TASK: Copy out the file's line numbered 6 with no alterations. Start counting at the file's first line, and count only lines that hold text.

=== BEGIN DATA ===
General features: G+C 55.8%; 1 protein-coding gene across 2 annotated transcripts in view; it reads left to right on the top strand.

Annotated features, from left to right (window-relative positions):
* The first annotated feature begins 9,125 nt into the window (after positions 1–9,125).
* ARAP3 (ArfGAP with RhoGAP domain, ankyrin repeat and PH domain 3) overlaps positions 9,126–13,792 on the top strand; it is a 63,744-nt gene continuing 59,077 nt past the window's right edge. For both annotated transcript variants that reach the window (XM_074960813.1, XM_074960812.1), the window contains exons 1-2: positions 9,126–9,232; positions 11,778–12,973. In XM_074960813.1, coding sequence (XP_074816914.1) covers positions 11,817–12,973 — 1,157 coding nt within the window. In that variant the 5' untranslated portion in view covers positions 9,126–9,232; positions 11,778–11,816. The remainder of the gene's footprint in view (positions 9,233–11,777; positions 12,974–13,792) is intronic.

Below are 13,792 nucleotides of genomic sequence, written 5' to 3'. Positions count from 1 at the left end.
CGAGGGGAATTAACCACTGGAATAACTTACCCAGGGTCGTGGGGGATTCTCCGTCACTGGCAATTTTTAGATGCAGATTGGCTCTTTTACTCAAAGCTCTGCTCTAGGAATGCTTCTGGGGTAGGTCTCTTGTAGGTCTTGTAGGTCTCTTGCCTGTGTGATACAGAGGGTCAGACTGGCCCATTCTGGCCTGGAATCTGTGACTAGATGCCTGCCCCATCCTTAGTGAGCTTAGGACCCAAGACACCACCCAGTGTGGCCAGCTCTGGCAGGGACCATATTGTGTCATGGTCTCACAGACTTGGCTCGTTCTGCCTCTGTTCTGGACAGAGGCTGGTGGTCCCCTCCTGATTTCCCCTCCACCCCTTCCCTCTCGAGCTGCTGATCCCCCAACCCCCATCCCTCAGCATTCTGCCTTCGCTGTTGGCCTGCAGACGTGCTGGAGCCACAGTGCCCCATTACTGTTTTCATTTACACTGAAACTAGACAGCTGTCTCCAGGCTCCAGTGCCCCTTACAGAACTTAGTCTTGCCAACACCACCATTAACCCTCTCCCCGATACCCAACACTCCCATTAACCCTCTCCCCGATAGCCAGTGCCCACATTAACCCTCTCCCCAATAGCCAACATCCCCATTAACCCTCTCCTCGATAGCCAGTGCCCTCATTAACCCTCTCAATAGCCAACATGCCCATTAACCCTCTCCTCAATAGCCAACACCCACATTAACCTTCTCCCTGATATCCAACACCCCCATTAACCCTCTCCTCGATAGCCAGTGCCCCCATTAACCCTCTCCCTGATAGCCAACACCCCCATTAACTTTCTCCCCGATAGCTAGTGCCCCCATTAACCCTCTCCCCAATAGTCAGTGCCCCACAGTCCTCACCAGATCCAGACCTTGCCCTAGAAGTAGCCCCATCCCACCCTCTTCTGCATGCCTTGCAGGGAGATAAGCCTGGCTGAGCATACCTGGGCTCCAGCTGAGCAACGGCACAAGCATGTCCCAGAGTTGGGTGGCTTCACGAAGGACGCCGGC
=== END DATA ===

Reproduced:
CGAGGGGAATTAACCACTGGAATAACTTACCCAGGGTCGTGGGGGATTCTCCGTCACTGGCAATTTTTAGATGCAGATTGGCTCTTTTACTCAAAGCTCTGCTCTAGGAATGCTTCTGGGGTAGGTCTCTTGTAGGTCTTGTAGGTCTCTTGCCTGTGTGATACAGAGGGTCAGACTGGCCCATTCTGGCCTGGAATCTGTGACTAGATGCCTGCCCCATCCTTAGTGAGCTTAGGACCCAAGACACCACCCAGTGTGGCCAGCTCTGGCAGGGACCATATTGTGTCATGGTCTCACAGACTTGGCTCGTTCTGCCTCTGTTCTGGACAGAGGCTGGTGGTCCCCTCCTGATTTCCCCTCCACCCCTTCCCTCTCGAGCTGCTGATCCCCCAACCCCCATCCCTCAGCATTCTGCCTTCGCTGTTGGCCTGCAGACGTGCTGGAGCCACAGTGCCCCATTACTGTTTTCATTTACACTGAAACTAGACAGCTGTCTCCAGGCTCCAGTGCCCCTTACAGAACTTAGTCTTGCCAACACCACCATTAACCCTCTCCCCGATACCCAACACTCCCATTAACCCTCTCCCCGATAGCCAGTGCCCACATTAACCCTCTCCCCAATAGCCAACATCCCCATTAACCCTCTCCTCGATAGCCAGTGCCCTCATTAACCCTCTCAATAGCCAACATGCCCATTAACCCTCTCCTCAATAGCCAACACCCACATTAACCTTCTCCCTGATATCCAACACCCCCATTAACCCTCTCCTCGATAGCCAGTGCCCCCATTAACCCTCTCCCTGATAGCCAACACCCCCATTAACTTTCTCCCCGATAGCTAGTGCCCCCATTAACCCTCTCCCCAATAGTCAGTGCCCCACAGTCCTCACCAGATCCAGACCTTGCCCTAGAAGTAGCCCCATCCCACCCTCTTCTGCATGCCTTGCAGGGAGATAAGCCTGGCTGAGCATACCTGGGCTCCAGCTGAGCAACGGCACAAGCATGTCCCAGAGTTGGGTGGCTTCACGAAGGACGCCGGC